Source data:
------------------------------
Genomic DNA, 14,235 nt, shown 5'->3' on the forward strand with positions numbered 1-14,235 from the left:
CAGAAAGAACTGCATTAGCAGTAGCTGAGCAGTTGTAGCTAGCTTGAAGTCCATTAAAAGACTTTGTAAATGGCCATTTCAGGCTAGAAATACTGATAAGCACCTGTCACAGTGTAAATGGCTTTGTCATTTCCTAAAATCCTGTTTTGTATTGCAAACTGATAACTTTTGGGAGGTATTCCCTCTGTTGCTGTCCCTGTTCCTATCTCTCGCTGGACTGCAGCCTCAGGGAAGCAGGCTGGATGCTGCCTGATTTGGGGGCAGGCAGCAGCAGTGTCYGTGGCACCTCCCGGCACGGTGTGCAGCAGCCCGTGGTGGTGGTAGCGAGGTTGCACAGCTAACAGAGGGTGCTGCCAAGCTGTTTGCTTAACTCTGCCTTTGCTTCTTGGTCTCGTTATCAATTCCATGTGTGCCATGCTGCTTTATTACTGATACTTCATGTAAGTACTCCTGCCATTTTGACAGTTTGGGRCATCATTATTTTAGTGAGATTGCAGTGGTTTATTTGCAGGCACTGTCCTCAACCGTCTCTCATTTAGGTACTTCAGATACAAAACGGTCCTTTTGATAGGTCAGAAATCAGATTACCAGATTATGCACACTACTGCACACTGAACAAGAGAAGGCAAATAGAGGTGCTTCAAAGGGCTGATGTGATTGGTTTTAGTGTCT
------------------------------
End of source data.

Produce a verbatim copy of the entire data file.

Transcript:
Genomic DNA, 14,235 nt, shown 5'->3' on the forward strand with positions numbered 1-14,235 from the left:
CAGAAAGAACTGCATTAGCAGTAGCTGAGCAGTTGTAGCTAGCTTGAAGTCCATTAAAAGACTTTGTAAATGGCCATTTCAGGCTAGAAATACTGATAAGCACCTGTCACAGTGTAAATGGCTTTGTCATTTCCTAAAATCCTGTTTTGTATTGCAAACTGATAACTTTTGGGAGGTATTCCCTCTGTTGCTGTCCCTGTTCCTATCTCTCGCTGGACTGCAGCCTCAGGGAAGCAGGCTGGATGCTGCCTGATTTGGGGGCAGGCAGCAGCAGTGTCYGTGGCACCTCCCGGCACGGTGTGCAGCAGCCCGTGGTGGTGGTAGCGAGGTTGCACAGCTAACAGAGGGTGCTGCCAAGCTGTTTGCTTAACTCTGCCTTTGCTTCTTGGTCTCGTTATCAATTCCATGTGTGCCATGCTGCTTTATTACTGATACTTCATGTAAGTACTCCTGCCATTTTGACAGTTTGGGRCATCATTATTTTAGTGAGATTGCAGTGGTTTATTTGCAGGCACTGTCCTCAACCGTCTCTCATTTAGGTACTTCAGATACAAAACGGTCCTTTTGATAGGTCAGAAATCAGATTACCAGATTATGCACACTACTGCACACTGAACAAGAGAAGGCAAATAGAGGTGCTTCAAAGGGCTGATGTGATTGGTTTTAGTGTCT